Once a vaquero settlement and headquarters of the Kenedy Ranch, the La Parra Division consists of approximately 23,129 acres featuring a variety of vegetation from dense oak mottes in the southern pastures to open prairie and mesquite woodlands in the northern pastures. There are ten pastures in all: Caballo, Erebia, Miralejos, Muelle, Pajaro, Secate (HF), Tomas (HF), Tecolote, Toro, and Tunas. The Tunas pasture includes approximately 1,000 acres that is owned by the Missionary Society of the Oblate Fathers of Texas. The Oblates own and operate Lebh Shomea House of Prayer which includes the Big House (former Kenedy home) and other facilities located within the La Parra which are not available under the terms of the lease.
La Parra’s diverse habitat provides excellent hunting opportunities on approximately 21,386 acres. Approximately 1,400 acres is high fenced (HF), which affords an opportunity to stock exotic game animals and intensely manage deer populations. Large numbers of waterfowl winter at La Parra, when fresh water ponds are readily available. Wildlife harvested from La Parra include: white-tail deer, nilgai, feral hogs, turkey, javelina, bobwhite quail, morning dove, ducks, geese, and coyotes.
As a change of pace, La Parra’s access to the superb fishing of Baffin Bay offers enthusiasts a chance to test their skills against some of the largest speckled trout, redfish, and black drum caught in south Texas. The beach provides dramatic sunrises and plenty of other outdoor activities for the entire family. Nature lovers can also view a variety of shore birds and waterfowl from the beautiful waterfront property.
Range condition varies throughout, depending on soil condition, amounts of rainfall, and types of vegetation. The soil is sandy with some low lying clay areas. Vegetation consists of seacoast bluestem, Bermuda grass, brownseed paspalum, gulf cord grass, mesquite, huisache, and live oak. A suggested cattle stocking rate of 1 animal unit to 46 acres will allow for enhancement of wildlife populations while improving the range condition on approximately 23,129 acres.
The Rita Division covers approximately 36,227 acres of dense oak mottes, coastal prairie, and mesquite woodlands. It is comprised of nine pastures: Atravesada, North Rita, South Rita, Maleta, Mustania, Embarque Trap, Guajolote, Horse Trap, and Yescosas. The Rita pastures border the Encino Division of the King Ranch. Access to the Rita is located on the west side of Highway 77, although all persons must check in with the East Turcotte gate guard located on the east side of Highway 77 (Jaboncillos entrance) before entering through the West Turcotte electronic gate of the Rita Division.
Hunting is available throughout the entire Rita Division and is very good for both quail and white-tailed deer. Additional game animals include wild turkey, morning dove, feral hogs, javelina, ducks, geese, and coyotes. The nilgai population is smaller on the west side of Highway 77, but occasionally they are harvested.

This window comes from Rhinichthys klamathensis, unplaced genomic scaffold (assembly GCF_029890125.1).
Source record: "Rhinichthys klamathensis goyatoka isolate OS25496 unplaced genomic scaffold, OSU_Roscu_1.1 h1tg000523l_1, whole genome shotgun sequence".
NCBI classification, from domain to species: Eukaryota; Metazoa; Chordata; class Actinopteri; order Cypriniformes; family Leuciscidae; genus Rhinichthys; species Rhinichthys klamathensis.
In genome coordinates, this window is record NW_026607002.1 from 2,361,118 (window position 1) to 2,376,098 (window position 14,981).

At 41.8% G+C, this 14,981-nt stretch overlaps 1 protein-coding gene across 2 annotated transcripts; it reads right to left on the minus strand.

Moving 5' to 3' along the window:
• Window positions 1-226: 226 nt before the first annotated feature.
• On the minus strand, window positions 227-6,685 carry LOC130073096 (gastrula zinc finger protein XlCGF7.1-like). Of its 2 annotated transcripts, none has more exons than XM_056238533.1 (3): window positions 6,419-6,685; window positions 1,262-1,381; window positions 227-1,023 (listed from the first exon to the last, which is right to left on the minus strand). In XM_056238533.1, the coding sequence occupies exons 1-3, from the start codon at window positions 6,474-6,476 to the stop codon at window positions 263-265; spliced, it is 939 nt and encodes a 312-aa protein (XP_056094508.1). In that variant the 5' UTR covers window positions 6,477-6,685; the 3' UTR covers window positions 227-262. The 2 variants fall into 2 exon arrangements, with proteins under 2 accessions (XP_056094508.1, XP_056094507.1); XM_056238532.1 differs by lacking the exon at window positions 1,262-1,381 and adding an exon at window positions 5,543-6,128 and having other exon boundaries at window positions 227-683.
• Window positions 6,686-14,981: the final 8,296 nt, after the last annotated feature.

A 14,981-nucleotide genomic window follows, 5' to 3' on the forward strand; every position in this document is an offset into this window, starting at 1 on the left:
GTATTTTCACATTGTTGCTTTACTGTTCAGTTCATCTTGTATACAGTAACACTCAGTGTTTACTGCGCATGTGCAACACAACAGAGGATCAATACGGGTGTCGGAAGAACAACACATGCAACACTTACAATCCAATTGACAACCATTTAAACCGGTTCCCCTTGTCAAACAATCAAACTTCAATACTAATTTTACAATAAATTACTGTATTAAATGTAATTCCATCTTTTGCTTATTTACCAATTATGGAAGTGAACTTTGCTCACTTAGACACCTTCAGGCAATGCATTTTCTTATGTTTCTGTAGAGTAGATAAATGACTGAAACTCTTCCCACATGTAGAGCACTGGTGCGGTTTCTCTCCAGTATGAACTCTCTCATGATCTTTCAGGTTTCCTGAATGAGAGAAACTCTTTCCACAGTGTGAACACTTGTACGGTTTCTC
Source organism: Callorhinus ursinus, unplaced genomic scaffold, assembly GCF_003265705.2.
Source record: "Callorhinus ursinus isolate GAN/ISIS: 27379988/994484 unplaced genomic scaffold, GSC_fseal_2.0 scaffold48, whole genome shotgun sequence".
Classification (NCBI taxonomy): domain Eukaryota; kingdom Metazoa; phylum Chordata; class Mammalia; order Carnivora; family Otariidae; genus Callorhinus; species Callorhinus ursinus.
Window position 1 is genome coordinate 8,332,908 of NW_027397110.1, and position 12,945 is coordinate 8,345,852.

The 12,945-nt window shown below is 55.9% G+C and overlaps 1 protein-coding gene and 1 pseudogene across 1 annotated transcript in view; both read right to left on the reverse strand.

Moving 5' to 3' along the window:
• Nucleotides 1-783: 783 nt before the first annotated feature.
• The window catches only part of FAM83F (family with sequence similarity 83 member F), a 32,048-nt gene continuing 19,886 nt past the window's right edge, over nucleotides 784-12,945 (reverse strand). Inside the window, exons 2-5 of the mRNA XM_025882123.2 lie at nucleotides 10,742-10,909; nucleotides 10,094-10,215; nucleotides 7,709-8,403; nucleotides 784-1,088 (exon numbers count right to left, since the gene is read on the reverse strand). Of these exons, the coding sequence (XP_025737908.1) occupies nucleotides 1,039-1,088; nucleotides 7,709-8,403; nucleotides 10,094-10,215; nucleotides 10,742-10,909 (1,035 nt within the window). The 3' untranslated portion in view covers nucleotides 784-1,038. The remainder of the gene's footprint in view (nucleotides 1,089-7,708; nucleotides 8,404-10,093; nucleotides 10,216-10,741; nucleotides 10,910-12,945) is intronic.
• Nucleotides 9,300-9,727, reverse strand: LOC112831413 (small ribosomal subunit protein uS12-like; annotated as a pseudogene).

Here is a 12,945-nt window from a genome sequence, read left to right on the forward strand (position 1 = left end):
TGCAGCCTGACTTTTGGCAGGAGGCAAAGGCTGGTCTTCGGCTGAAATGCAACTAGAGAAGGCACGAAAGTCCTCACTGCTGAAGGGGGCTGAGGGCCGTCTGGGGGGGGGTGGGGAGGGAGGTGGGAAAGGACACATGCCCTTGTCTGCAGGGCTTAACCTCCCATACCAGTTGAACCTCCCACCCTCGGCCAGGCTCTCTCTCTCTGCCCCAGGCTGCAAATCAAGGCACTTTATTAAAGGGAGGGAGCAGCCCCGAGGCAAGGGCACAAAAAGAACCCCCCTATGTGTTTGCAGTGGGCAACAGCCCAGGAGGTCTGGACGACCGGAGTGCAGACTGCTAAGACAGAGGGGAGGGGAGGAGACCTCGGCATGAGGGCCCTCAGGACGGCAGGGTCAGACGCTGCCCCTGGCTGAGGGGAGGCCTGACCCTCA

Soils of the Rita Division are classified as sandy throughout most of the division. Range condition varies with different habitat types and precipitation. Vegetation consists of seacoast bluestem, brown seed paspalum, gulf cord grass, thin paspalum, mesquite, huisache, and live oak. A suggested cattle stocking rate of 1 animal unit to 46 acres will provide an excellent opportunity to enhance the wildlife habitat and the overall quality and quantity of animals within the division.
At approximately 172,906 acres, the Jaboncillos is by far the largest of the Kenedy Ranch’s division. The pastures of this division are home to vegetation that includes dense oak mottes, coastal prairies, mesquite woodlands, mud flats, and sand dunes. These fourteen pastures are: Jaboncillos, Sorillo, Mirienda, Gueras Trap, Cipriano Trap, Mogote, Ramirez, Maria Estella, South Tajos, Barreta, East, Telefon, San Jose, and Rodeo. The mud flats comprise approximately 35,047. The San Jose pasture provides outstanding fishing opportunities at the Land Cut.
Hunting is very good on the entire Jaboncillos Division for both quail and white-tailed deer. Deer hunting is better within the oak mottes, while quail hunting is better in the open prairie / mesquite woodlands. The Jaboncillos holds the largest number of nilgai, of the three divisions even throughout the mud flat areas. Other wildlife consists of wild turkey, morning dove, feral hogs, javelina, ducks, geese, and coyotes.
Soil classification throughout most of this division is sandy, especially on the sand dunes. Range condition varies with the different habitat types and rainfall. Vegetation is diverse throughout the division, with fields of seacoast and big bluestem, paspalums, Indian grass, cord grasses, salt grass, sacaton, yucca, mesquite, huisache, running live oak (scrub oak) and live oak trees. A suggested cattle stocking rate of 1 animal unit to 42 acres creates an opportunity to increase the wildlife potential and improve range conditions on approximately 165,721 of grazing acreage. Of those 165,721 acres, approximately 35,047 acres are mud flats.